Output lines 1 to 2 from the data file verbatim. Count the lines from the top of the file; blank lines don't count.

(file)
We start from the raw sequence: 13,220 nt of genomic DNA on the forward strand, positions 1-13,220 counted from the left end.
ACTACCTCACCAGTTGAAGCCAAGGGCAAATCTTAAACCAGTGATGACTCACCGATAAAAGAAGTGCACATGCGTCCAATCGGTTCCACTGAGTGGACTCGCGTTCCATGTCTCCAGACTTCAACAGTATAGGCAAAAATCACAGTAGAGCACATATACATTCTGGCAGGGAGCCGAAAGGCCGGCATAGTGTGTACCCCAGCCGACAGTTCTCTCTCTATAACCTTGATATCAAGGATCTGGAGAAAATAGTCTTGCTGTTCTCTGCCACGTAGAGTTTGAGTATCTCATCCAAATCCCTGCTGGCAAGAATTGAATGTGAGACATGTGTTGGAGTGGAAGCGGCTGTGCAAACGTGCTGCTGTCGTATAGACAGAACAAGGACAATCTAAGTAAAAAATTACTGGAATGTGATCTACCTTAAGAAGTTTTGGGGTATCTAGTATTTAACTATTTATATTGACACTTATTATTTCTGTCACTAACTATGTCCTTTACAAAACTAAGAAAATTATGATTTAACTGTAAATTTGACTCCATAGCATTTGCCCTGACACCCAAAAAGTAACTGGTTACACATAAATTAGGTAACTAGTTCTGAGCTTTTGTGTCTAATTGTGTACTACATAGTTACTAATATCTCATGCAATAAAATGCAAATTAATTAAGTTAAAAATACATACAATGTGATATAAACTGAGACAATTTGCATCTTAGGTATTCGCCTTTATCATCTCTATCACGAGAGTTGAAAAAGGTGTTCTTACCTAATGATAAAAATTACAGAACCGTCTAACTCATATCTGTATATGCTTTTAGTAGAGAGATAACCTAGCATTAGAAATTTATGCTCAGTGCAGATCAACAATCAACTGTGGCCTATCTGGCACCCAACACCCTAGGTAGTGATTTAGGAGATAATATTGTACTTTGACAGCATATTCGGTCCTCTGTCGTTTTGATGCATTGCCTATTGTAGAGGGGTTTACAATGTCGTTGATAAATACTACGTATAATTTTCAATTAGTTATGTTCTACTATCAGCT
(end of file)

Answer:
We start from the raw sequence: 13,220 nt of genomic DNA on the forward strand, positions 1-13,220 counted from the left end.
ACTACCTCACCAGTTGAAGCCAAGGGCAAATCTTAAACCAGTGATGACTCACCGATAAAAGAAGTGCACATGCGTCCAATCGGTTCCACTGAGTGGACTCGCGTTCCATGTCTCCAGACTTCAACAGTATAGGCAAAAATCACAGTAGAGCACATATACATTCTGGCAGGGAGCCGAAAGGCCGGCATAGTGTGTACCCCAGCCGACAGTTCTCTCTCTATAACCTTGATATCAAGGATCTGGAGAAAATAGTCTTGCTGTTCTCTGCCACGTAGAGTTTGAGTATCTCATCCAAATCCCTGCTGGCAAGAATTGAATGTGAGACATGTGTTGGAGTGGAAGCGGCTGTGCAAACGTGCTGCTGTCGTATAGACAGAACAAGGACAATCTAAGTAAAAAATTACTGGAATGTGATCTACCTTAAGAAGTTTTGGGGTATCTAGTATTTAACTATTTATATTGACACTTATTATTTCTGTCACTAACTATGTCCTTTACAAAACTAAGAAAATTATGATTTAACTGTAAATTTGACTCCATAGCATTTGCCCTGACACCCAAAAAGTAACTGGTTACACATAAATTAGGTAACTAGTTCTGAGCTTTTGTGTCTAATTGTGTACTACATAGTTACTAATATCTCATGCAATAAAATGCAAATTAATTAAGTTAAAAATACATACAATGTGATATAAACTGAGACAATTTGCATCTTAGGTATTCGCCTTTATCATCTCTATCACGAGAGTTGAAAAAGGTGTTCTTACCTAATGATAAAAATTACAGAACCGTCTAACTCATATCTGTATATGCTTTTAGTAGAGAGATAACCTAGCATTAGAAATTTATGCTCAGTGCAGATCAACAATCAACTGTGGCCTATCTGGCACCCAACACCCTAGGTAGTGATTTAGGAGATAATATTGTACTTTGACAGCATATTCGGTCCTCTGTCGTTTTGATGCATTGCCTATTGTAGAGGGGTTTACAATGTCGTTGATAAATACTACGTATAATTTTCAATTAGTTATGTTCTACTATCAGCT